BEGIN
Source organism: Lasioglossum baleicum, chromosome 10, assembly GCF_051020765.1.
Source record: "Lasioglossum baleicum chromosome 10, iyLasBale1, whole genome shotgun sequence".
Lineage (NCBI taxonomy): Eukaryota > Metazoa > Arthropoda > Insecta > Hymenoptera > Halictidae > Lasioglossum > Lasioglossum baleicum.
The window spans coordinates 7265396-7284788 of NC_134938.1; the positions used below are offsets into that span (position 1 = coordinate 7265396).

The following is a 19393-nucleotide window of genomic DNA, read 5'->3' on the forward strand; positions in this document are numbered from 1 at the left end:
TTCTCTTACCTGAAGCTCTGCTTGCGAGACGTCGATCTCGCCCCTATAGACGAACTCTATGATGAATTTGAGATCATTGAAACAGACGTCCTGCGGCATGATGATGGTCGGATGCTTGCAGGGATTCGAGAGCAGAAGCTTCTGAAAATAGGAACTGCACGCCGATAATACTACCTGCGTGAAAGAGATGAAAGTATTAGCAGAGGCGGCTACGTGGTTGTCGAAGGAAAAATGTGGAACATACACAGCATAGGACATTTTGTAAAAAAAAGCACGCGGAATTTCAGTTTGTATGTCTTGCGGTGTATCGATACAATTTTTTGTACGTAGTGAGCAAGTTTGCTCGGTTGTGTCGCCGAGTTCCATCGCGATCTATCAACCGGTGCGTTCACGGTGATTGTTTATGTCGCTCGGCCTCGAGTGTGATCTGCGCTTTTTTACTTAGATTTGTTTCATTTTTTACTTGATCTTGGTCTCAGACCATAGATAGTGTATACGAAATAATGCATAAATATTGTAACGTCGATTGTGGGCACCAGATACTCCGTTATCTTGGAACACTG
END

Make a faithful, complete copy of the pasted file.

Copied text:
Source organism: Lasioglossum baleicum, chromosome 10, assembly GCF_051020765.1.
Source record: "Lasioglossum baleicum chromosome 10, iyLasBale1, whole genome shotgun sequence".
Lineage (NCBI taxonomy): Eukaryota > Metazoa > Arthropoda > Insecta > Hymenoptera > Halictidae > Lasioglossum > Lasioglossum baleicum.
The window spans coordinates 7265396-7284788 of NC_134938.1; the positions used below are offsets into that span (position 1 = coordinate 7265396).

The following is a 19393-nucleotide window of genomic DNA, read 5'->3' on the forward strand; positions in this document are numbered from 1 at the left end:
TTCTCTTACCTGAAGCTCTGCTTGCGAGACGTCGATCTCGCCCCTATAGACGAACTCTATGATGAATTTGAGATCATTGAAACAGACGTCCTGCGGCATGATGATGGTCGGATGCTTGCAGGGATTCGAGAGCAGAAGCTTCTGAAAATAGGAACTGCACGCCGATAATACTACCTGCGTGAAAGAGATGAAAGTATTAGCAGAGGCGGCTACGTGGTTGTCGAAGGAAAAATGTGGAACATACACAGCATAGGACATTTTGTAAAAAAAAGCACGCGGAATTTCAGTTTGTATGTCTTGCGGTGTATCGATACAATTTTTTGTACGTAGTGAGCAAGTTTGCTCGGTTGTGTCGCCGAGTTCCATCGCGATCTATCAACCGGTGCGTTCACGGTGATTGTTTATGTCGCTCGGCCTCGAGTGTGATCTGCGCTTTTTTACTTAGATTTGTTTCATTTTTTACTTGATCTTGGTCTCAGACCATAGATAGTGTATACGAAATAATGCATAAATATTGTAACGTCGATTGTGGGCACCAGATACTCCGTTATCTTGGAACACTG